Across the country right now we’re seeing Republicans wage a culture war; their fixation on Critical Race Theory and books that highlight the experiences of LGBTQ+ youth has resulted in book bannings and watered down history being taught to our children. North Carolina alone has seen several attempts to ban books in schools, specifically ones that are about Black or LGBTQ+ youth.
Culture war aside, NC GOP members further stress the North Carolina education system by playing the longest game of hot potato with the landmark Leandro case. Despite the fact that the Leandro plan lays a framework for providing a sound, basic education in NC, our GOP representatives continue to block any attempts to fund the plan.
It’s hard to watch politicians degrade public education with constant debates over topics that, it turns out, most parents don’t even care about, but it is especially hard when our schools are falling apart in front of us and lacking desperately needed resources due to inadequate funding.
Susan Book, a Wake County parent of a child with Autism, has seen firsthand what a lack of funding has done to our schools. One of the biggest obstacles that Book has faced upon enrolling her child in school is the lack of instructional assistants. Book noted that while her school needed more instructional assistants, the ones they did have often left teaching to pursue better employment opportunities outside the education field.
Book has since advocated for better public school funding in order to provide her son and others like him with the resources they need, saying, “No parent should have to watch their child struggle in school, especially when the solution is within our grasp. By being an advocate, I’ve been able to secure a better situation for my own child within the district. I’ve learned to use that same voice to advocate to secure funding for the arts and PE in our schools, and to be a voice for all children to receive a sound, basic education.”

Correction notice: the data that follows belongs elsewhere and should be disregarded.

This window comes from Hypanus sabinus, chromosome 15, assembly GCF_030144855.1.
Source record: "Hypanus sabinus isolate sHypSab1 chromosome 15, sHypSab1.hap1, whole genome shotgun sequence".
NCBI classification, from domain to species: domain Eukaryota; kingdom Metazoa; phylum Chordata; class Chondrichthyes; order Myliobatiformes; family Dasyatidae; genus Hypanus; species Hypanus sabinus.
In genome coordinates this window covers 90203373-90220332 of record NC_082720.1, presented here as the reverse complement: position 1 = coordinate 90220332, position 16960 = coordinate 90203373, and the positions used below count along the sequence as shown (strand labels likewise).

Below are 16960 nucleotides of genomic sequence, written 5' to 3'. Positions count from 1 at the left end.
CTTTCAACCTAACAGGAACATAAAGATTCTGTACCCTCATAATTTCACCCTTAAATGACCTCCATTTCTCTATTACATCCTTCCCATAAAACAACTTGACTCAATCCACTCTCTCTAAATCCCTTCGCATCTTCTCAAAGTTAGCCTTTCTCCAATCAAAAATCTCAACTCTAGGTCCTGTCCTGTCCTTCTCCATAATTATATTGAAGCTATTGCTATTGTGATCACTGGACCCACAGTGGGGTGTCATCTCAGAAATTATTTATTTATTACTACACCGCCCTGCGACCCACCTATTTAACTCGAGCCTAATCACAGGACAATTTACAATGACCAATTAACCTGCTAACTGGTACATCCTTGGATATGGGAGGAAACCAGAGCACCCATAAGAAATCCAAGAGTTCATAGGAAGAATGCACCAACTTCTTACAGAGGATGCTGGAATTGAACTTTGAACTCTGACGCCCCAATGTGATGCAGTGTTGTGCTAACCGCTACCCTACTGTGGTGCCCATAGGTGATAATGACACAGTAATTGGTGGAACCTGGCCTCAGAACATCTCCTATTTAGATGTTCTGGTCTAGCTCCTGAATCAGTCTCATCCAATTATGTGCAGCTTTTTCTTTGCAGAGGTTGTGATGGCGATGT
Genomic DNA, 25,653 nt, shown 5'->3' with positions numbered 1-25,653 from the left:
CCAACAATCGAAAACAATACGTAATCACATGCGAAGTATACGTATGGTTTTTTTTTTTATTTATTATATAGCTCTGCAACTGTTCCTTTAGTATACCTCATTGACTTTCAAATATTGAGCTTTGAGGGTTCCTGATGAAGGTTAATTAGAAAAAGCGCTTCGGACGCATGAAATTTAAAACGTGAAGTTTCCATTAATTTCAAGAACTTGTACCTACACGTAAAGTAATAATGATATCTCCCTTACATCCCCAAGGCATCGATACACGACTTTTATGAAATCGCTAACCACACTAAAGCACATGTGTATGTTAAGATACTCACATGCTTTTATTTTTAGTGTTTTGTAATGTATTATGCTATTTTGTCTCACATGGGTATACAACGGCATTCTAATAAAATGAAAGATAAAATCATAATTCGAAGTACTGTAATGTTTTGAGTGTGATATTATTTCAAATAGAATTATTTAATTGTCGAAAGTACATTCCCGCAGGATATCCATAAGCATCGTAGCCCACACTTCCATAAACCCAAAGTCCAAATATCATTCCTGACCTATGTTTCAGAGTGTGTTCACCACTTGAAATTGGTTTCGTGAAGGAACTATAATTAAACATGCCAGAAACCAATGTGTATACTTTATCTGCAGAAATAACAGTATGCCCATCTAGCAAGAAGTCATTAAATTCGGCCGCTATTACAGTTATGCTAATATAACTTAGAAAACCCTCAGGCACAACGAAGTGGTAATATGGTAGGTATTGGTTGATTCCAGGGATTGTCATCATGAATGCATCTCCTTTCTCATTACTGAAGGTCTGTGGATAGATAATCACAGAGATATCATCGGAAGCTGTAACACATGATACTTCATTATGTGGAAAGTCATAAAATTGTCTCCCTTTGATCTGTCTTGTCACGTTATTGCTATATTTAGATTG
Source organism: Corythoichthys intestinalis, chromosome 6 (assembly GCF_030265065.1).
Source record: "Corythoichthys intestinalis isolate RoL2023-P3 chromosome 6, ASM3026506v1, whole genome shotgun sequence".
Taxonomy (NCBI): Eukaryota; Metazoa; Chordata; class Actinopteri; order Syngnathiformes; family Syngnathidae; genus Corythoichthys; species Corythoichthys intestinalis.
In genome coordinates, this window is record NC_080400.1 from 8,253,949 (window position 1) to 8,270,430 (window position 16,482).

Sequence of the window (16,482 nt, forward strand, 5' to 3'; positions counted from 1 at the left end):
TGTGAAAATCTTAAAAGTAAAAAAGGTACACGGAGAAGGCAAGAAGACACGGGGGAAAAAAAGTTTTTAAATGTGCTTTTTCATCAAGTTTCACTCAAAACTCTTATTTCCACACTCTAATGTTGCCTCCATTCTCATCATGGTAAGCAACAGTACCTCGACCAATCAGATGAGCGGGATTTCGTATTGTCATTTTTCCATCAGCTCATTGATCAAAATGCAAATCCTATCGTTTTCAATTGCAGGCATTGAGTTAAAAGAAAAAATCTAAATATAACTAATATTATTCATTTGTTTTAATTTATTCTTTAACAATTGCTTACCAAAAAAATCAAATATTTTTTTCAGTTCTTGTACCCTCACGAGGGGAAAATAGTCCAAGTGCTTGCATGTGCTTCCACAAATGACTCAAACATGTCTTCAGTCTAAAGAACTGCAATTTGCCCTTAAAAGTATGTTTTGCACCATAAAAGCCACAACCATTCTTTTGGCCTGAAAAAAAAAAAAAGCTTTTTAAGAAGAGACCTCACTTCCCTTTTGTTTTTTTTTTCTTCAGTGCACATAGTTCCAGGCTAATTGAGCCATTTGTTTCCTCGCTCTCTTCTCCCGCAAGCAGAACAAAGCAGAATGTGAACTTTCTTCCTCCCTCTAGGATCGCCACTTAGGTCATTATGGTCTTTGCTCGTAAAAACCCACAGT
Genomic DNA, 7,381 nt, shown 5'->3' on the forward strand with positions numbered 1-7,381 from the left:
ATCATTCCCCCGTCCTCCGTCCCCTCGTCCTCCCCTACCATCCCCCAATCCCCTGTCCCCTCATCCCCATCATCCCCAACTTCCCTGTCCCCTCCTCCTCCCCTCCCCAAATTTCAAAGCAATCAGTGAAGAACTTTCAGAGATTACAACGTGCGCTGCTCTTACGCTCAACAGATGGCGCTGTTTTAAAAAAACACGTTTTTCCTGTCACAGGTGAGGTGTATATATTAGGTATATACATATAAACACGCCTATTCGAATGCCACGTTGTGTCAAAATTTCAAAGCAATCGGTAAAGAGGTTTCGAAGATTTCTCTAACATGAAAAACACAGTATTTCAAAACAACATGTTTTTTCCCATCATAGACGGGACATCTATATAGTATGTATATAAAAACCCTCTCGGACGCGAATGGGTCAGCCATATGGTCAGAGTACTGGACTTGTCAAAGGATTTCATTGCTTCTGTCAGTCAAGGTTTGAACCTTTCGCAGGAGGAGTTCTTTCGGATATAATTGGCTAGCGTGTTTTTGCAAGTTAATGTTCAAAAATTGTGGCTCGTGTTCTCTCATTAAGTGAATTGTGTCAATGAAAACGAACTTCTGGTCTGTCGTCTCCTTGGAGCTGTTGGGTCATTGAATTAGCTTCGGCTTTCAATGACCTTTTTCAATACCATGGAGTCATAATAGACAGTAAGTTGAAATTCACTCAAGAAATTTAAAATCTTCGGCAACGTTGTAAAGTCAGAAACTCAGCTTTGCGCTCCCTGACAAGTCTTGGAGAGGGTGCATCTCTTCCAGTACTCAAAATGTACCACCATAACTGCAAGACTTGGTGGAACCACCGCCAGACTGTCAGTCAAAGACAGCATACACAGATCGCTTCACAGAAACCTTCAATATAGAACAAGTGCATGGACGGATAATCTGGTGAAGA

Brandon Lee, a teacher in Wake County, echoed Book’s frustration. Lee came to North Carolina after graduating from Michigan State University’s teacher preparation program and took a job in Wake County for the 2019-2020 school year – but after just one semester, Lee took on a leadership role when a veteran teacher left for the private sector.
Lee cited several vacancies as well as pandemic-related challenges that put immense pressure on teachers and staff, causing even more teachers to leave education.
“I am in education for the long haul,” Lee said, “but when teachers are devalued by low pay, excessive duties outside of the classroom, and partisan fear-mongering, then the schools suffer, student learning suffers.”
Despite trying to ride out the myriad challenges being faced by educators in NC right now, Lee could no longer afford to live in the Triangle due to rising housing costs and North Carolina’s insufficient pay for teachers, and returned to Michigan to continue his career.
Frustrated parents and burnt-out teachers haven’t been enough to show the NC GOP that our schools need adequate funding; the only option North Carolinians are left with is to utilize their votes.
The Wake County Board of Education will have several candidates on the ballot this upcoming November; candidate filing is in July, and all nine seats will be open. Voting for candidates who are committed to advocating for the Leandro plan to be implemented, as well as committed to supporting all students, including LGBTQ+ and students of color, is the best chance at improving Wake County schools.
Under Leandro, Wake County students with disabilities or special needs like Susan Book’s child are practically guaranteed to receive the help they need, as the Leandro plan would increase the funding for children with disabilities from $85.8 million to $132.6 million; a 55% increase. Funding for providing instructional support personnel would more than double under Leandro; going from $60.3 million to a whopping $132.5 million, a 120% increase. Funding for at-risk students, textbooks and resources, and much more would also dramatically increase.
For election and voting information, visit the Wake County Board of Elections website.